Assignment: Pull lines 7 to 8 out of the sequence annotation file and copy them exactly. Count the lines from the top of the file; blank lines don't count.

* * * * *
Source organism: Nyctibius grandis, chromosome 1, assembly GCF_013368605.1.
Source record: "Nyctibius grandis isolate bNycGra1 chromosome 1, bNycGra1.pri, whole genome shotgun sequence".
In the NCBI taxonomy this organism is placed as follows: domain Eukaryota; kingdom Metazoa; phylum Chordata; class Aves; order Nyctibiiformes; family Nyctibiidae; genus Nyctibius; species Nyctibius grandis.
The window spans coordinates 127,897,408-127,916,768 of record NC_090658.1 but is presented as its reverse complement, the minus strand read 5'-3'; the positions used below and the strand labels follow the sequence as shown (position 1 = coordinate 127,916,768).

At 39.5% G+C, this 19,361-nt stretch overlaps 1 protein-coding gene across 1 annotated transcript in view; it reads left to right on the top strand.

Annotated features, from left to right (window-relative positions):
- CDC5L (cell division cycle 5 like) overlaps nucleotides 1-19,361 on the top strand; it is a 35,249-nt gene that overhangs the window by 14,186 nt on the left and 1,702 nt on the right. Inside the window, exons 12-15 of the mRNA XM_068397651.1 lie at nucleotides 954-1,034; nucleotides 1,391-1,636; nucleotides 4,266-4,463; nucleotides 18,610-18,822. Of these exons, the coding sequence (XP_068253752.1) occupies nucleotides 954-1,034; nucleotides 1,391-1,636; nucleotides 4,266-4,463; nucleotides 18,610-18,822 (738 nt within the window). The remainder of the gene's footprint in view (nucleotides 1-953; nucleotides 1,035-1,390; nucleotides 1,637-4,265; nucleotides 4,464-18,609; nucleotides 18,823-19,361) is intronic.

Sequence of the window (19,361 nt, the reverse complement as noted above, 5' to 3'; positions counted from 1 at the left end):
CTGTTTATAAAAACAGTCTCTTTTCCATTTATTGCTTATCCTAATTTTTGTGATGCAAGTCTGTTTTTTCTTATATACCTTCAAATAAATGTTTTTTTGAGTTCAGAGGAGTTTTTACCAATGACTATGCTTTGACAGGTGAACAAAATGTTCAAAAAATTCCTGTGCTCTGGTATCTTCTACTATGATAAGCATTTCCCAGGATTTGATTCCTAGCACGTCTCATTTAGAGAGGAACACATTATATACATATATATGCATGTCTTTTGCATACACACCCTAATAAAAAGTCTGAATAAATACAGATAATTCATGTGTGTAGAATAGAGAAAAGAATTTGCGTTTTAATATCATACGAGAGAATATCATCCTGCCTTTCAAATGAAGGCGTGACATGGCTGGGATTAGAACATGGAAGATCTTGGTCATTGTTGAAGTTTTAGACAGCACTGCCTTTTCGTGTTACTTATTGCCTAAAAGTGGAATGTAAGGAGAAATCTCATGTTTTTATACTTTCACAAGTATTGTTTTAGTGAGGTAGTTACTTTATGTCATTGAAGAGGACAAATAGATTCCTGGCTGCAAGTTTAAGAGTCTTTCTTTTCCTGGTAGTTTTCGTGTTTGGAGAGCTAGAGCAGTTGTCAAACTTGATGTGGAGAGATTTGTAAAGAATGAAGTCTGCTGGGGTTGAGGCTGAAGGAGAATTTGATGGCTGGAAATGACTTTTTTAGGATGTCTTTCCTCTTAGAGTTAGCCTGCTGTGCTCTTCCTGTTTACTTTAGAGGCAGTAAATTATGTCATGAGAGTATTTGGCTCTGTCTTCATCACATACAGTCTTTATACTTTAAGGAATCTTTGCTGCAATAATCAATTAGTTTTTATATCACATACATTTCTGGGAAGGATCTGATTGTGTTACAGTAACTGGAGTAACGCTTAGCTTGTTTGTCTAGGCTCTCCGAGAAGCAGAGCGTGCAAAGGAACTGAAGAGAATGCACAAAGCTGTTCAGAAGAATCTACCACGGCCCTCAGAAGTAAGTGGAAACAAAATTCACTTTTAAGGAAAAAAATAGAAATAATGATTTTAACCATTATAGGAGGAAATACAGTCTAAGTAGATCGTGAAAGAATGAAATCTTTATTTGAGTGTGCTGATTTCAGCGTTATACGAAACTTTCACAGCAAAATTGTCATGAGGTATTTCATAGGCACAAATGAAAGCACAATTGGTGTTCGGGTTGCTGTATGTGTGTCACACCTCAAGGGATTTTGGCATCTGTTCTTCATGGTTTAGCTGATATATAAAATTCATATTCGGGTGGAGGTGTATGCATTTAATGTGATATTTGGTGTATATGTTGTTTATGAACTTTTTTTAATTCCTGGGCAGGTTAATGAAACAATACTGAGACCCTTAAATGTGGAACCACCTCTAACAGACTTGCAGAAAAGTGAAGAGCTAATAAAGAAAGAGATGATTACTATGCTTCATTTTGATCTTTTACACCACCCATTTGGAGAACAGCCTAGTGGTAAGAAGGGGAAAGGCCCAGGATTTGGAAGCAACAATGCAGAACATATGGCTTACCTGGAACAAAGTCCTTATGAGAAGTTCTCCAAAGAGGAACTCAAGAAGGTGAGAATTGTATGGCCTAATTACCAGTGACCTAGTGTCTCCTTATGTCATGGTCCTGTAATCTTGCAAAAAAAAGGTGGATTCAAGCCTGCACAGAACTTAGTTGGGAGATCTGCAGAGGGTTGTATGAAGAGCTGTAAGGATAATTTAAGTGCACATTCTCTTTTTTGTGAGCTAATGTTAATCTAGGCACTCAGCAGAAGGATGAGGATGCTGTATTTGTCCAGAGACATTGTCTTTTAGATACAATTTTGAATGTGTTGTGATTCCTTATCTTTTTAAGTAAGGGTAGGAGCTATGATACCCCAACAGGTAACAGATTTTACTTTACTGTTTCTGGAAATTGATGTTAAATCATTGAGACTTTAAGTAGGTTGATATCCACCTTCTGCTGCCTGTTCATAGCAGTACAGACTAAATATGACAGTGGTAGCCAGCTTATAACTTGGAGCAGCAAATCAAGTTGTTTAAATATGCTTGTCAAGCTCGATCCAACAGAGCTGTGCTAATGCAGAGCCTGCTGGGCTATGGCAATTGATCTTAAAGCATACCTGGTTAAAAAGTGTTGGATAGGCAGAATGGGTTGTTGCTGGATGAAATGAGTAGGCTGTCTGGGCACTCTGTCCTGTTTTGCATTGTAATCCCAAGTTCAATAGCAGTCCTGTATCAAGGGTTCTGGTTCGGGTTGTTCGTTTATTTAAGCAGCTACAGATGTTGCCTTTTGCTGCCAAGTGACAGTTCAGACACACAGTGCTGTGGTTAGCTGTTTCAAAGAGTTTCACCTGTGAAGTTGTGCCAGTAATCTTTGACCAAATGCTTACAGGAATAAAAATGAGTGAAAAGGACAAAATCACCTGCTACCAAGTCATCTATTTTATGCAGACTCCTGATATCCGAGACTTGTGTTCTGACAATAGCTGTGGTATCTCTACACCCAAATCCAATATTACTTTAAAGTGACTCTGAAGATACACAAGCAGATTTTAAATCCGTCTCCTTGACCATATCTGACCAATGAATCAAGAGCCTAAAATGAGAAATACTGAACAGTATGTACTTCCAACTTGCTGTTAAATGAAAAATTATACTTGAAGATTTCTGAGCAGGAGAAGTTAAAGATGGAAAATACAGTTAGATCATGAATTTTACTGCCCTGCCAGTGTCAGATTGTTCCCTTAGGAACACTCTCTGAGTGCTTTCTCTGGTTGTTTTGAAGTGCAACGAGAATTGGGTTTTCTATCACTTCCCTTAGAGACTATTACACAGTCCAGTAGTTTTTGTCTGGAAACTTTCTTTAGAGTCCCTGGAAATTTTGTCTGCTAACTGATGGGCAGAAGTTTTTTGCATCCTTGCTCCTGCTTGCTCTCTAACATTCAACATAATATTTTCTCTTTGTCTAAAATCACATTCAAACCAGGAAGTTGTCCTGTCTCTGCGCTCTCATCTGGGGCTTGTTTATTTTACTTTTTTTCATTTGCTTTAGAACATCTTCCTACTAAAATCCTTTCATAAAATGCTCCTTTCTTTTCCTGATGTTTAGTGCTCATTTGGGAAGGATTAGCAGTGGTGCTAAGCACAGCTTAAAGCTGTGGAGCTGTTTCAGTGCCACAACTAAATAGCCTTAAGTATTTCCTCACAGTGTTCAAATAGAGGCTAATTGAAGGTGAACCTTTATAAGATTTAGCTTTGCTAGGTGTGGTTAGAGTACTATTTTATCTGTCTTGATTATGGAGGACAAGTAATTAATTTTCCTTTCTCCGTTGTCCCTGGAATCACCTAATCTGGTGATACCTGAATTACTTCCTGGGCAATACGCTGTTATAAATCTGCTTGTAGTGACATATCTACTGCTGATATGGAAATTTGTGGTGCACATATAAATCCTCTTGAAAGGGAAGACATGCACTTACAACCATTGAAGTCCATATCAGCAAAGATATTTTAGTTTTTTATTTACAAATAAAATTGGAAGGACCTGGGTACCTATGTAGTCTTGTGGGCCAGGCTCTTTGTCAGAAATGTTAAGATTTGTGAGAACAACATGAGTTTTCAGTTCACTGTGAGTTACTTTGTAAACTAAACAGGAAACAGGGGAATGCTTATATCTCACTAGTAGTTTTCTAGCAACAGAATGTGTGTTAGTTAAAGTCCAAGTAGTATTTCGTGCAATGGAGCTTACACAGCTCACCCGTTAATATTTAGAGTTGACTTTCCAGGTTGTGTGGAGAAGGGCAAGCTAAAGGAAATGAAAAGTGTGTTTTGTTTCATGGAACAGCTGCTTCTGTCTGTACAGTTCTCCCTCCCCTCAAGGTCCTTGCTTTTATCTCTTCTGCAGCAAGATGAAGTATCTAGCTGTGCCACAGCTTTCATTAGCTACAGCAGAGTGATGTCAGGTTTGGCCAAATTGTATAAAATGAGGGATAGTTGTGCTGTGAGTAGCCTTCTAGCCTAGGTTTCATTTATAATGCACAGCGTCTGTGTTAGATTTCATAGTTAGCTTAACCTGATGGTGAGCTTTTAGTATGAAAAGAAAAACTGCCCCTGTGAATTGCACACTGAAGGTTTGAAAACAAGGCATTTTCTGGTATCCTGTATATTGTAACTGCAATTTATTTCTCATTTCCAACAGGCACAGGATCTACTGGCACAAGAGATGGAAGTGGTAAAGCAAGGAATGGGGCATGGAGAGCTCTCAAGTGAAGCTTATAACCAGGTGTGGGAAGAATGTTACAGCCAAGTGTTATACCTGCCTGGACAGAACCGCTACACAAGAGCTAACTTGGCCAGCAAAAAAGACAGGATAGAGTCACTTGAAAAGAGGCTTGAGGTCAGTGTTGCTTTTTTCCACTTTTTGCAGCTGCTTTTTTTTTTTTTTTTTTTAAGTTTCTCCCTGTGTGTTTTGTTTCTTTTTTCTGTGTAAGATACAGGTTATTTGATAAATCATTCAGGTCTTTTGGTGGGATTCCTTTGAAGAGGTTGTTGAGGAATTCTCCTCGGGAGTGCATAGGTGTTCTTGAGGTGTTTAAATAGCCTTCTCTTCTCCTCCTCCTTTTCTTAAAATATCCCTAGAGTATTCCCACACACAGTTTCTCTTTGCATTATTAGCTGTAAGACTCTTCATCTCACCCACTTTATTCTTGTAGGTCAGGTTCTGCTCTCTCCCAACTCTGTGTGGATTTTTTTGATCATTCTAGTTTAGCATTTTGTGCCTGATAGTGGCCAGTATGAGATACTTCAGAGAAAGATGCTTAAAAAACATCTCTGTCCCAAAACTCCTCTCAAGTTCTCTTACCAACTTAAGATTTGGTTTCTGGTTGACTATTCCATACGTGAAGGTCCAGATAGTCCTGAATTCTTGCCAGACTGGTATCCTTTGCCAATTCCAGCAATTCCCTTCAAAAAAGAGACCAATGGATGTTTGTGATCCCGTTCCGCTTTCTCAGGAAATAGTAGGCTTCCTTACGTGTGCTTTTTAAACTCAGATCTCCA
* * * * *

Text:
- CDC5L (cell division cycle 5 like) overlaps nucleotides 1-19,361 on the top strand; it is a 35,249-nt gene that overhangs the window by 14,186 nt on the left and 1,702 nt on the right. Inside the window, exons 12-15 of the mRNA XM_068397651.1 lie at nucleotides 954-1,034; nucleotides 1,391-1,636; nucleotides 4,266-4,463; nucleotides 18,610-18,822. Of these exons, the coding sequence (XP_068253752.1) occupies nucleotides 954-1,034; nucleotides 1,391-1,636; nucleotides 4,266-4,463; nucleotides 18,610-18,822 (738 nt within the window). The remainder of the gene's footprint in view (nucleotides 1-953; nucleotides 1,035-1,390; nucleotides 1,637-4,265; nucleotides 4,464-18,609; nucleotides 18,823-19,361) is intronic.

Sequence of the window (19,361 nt, the reverse complement as noted above, 5' to 3'; positions counted from 1 at the left end):